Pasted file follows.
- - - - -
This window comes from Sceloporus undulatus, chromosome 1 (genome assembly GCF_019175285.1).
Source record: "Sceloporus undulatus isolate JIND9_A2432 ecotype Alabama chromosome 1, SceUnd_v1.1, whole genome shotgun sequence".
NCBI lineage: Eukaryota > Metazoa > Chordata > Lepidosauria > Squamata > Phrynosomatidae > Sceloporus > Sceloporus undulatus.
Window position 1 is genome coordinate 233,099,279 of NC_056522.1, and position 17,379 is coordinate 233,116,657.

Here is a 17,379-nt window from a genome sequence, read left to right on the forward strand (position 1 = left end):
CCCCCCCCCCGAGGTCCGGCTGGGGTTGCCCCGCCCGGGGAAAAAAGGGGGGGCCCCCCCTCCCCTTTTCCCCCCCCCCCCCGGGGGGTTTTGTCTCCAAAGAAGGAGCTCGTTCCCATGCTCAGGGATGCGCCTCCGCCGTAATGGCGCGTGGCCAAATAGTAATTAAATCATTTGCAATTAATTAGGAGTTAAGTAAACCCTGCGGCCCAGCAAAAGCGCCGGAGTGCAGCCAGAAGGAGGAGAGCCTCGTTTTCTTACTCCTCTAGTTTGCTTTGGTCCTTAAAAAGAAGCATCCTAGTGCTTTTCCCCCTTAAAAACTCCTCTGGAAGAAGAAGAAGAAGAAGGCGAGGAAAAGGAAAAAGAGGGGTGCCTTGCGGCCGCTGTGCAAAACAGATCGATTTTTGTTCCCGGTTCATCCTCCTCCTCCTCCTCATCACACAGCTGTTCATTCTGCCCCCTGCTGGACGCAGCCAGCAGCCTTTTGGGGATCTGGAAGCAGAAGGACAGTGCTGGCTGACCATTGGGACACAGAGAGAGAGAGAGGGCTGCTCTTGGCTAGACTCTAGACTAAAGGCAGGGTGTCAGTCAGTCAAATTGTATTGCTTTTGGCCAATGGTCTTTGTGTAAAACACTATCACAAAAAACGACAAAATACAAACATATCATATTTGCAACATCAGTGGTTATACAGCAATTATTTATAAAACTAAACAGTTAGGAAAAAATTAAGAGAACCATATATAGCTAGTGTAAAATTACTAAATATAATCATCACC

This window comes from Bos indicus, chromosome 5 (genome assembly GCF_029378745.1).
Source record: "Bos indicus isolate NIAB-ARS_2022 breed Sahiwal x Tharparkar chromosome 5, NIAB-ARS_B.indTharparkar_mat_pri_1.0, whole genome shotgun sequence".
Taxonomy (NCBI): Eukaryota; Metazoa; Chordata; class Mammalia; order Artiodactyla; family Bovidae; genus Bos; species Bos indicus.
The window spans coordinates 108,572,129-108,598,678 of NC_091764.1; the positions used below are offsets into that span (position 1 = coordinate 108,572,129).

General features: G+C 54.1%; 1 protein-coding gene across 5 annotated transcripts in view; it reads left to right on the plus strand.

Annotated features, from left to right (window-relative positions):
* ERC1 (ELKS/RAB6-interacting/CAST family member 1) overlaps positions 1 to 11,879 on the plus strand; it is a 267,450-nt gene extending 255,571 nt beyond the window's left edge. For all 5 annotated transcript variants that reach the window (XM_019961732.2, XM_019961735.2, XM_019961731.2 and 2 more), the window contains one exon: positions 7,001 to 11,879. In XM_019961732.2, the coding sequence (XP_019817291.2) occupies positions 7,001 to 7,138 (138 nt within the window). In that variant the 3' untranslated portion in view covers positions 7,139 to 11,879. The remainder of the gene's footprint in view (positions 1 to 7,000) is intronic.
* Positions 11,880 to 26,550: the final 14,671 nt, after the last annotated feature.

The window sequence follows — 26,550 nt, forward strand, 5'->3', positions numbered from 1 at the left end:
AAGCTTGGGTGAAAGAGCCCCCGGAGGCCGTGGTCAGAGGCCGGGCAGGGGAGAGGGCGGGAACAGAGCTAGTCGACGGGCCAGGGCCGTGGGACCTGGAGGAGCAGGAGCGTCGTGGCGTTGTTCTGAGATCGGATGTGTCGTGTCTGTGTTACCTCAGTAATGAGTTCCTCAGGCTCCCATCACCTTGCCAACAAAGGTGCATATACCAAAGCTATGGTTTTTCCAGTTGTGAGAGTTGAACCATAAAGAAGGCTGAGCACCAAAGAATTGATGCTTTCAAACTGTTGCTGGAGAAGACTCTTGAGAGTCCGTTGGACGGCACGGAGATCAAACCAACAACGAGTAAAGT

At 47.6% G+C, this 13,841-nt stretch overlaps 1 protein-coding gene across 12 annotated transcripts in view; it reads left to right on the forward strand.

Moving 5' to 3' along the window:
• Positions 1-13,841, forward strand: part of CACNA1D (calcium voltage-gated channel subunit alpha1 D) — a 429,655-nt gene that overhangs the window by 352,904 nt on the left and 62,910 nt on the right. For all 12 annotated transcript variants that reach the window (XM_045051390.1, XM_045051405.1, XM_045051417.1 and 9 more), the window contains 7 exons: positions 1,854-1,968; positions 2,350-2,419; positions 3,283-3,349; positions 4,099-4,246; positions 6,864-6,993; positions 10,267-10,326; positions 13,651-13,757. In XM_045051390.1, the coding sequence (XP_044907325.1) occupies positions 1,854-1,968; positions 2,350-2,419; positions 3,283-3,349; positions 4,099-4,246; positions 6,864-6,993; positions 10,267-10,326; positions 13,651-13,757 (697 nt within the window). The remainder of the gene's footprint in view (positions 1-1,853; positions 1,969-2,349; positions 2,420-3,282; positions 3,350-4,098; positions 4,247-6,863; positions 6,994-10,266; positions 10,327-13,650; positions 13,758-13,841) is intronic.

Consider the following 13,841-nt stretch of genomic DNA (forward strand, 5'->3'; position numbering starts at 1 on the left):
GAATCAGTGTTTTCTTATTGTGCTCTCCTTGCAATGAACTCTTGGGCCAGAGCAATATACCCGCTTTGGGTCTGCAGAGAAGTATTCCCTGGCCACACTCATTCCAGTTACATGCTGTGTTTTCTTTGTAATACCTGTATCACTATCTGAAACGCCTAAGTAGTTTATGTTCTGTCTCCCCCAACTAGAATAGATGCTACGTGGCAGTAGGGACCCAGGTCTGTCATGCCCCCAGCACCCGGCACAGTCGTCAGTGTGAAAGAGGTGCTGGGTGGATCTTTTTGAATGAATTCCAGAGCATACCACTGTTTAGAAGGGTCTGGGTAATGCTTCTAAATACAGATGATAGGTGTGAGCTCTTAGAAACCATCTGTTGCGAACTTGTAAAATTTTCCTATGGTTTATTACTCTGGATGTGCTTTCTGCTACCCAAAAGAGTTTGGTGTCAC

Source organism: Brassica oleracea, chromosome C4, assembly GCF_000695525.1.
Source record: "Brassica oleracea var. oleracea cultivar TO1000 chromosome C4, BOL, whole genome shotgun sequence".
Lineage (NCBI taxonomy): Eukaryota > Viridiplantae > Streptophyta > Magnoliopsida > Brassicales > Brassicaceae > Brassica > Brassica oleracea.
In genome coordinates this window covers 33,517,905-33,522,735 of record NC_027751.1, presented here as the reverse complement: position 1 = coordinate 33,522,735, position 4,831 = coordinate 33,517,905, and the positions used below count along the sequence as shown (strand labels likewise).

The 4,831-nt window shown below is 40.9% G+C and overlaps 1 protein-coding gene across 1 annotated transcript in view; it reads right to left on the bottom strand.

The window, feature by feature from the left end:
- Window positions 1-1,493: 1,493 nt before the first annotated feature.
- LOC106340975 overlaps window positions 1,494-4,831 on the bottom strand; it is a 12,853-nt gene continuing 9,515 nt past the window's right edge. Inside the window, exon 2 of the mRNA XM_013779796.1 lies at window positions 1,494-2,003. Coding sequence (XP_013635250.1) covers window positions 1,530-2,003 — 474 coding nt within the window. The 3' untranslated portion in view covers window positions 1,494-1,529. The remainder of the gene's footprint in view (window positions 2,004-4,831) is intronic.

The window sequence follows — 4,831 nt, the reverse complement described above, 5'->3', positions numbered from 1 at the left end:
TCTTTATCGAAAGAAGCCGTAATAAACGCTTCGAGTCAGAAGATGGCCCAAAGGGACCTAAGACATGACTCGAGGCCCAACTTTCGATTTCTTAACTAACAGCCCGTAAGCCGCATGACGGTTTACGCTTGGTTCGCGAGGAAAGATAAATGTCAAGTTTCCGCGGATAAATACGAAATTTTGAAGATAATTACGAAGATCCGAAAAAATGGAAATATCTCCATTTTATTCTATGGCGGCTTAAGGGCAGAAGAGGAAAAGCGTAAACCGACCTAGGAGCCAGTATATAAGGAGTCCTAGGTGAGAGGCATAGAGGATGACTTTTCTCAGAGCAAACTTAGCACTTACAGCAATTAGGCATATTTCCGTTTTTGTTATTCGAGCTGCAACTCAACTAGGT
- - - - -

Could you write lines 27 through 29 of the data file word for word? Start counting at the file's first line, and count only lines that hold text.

The window, feature by feature from the left end:
- Window positions 1-1,493: 1,493 nt before the first annotated feature.
- LOC106340975 overlaps window positions 1,494-4,831 on the bottom strand; it is a 12,853-nt gene continuing 9,515 nt past the window's right edge. Inside the window, exon 2 of the mRNA XM_013779796.1 lies at window positions 1,494-2,003. Coding sequence (XP_013635250.1) covers window positions 1,530-2,003 — 474 coding nt within the window. The 3' untranslated portion in view covers window positions 1,494-1,529. The remainder of the gene's footprint in view (window positions 2,004-4,831) is intronic.